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Ann N Y Acad Sci. 1993 Dec 31;703:226-35; discussion 235-7.

Diffusion, dissemination, and implementation: who should do what?

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  • 1Centre for Health Economics and Policy Analysis, Health Sciences Centre, McMaster University, Hamilton, Ontario, Canada.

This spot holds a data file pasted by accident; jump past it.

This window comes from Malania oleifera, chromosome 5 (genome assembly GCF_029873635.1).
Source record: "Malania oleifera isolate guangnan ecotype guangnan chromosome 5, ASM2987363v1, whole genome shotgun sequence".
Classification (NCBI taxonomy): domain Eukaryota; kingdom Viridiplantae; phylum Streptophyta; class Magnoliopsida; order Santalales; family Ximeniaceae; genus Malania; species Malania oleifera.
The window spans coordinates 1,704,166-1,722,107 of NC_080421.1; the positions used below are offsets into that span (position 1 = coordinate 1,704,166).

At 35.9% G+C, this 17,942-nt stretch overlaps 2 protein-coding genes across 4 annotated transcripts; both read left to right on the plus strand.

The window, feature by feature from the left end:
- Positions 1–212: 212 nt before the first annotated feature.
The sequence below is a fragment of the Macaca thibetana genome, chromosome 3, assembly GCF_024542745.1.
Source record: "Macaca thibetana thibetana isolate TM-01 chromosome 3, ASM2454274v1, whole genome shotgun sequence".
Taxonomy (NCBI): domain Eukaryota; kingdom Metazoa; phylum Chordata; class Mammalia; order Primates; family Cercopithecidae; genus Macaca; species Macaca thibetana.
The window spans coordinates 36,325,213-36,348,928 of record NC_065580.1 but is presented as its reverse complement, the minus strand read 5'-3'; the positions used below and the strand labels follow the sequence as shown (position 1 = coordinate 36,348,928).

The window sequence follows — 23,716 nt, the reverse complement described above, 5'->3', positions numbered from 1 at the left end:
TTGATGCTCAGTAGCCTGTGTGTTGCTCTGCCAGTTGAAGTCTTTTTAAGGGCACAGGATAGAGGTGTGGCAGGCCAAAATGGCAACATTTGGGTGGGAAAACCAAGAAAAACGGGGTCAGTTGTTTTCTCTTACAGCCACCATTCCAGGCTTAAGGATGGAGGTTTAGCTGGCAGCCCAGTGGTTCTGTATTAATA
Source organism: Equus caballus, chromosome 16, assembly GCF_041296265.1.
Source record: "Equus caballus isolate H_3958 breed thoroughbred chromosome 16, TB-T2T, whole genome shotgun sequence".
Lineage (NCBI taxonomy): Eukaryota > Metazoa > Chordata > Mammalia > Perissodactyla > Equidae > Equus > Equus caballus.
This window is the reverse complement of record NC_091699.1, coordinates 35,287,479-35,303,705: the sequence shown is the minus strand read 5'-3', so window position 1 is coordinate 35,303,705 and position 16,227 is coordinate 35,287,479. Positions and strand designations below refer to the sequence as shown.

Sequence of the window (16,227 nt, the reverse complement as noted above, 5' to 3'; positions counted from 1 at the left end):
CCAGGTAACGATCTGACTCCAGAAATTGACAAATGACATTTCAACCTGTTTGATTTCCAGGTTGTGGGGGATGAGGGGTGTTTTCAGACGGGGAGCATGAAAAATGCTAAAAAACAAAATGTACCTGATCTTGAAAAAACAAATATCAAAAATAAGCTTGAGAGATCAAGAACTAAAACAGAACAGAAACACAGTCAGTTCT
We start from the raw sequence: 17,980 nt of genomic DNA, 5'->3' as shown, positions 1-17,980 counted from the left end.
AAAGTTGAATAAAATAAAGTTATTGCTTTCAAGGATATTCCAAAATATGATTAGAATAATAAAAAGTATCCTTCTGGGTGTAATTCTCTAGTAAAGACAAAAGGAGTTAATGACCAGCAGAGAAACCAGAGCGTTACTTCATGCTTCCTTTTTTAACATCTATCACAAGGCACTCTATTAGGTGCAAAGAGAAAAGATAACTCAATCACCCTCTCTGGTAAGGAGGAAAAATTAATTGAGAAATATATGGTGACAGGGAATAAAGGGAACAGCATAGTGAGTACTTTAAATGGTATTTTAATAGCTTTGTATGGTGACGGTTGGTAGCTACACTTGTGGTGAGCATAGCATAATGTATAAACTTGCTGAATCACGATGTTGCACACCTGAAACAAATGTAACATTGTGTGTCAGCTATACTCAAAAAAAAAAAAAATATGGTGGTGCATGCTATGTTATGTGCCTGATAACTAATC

The concepts of diffusion, dissemination, and implementation are distinguished as progressively more active steps in the process of flowing valid and reliable research information into clinical practice. Using a staged model of behavior change, diffusion is seen as a precursor for dissemination activities, which in turn "predispose" physicians to consider change in their practices. Local implementation activities capitalize on this by "enabling" and subsequently "reinforcing" the desired behavior change. Different skills are needed for each activity. Biomedical journals, with some improvements, are identified as diffusion agents. Collaboration between academics and medical organizations is best suited to the dissemination stage. Local agents, empowered by resources, are best equipped for implementation activities.

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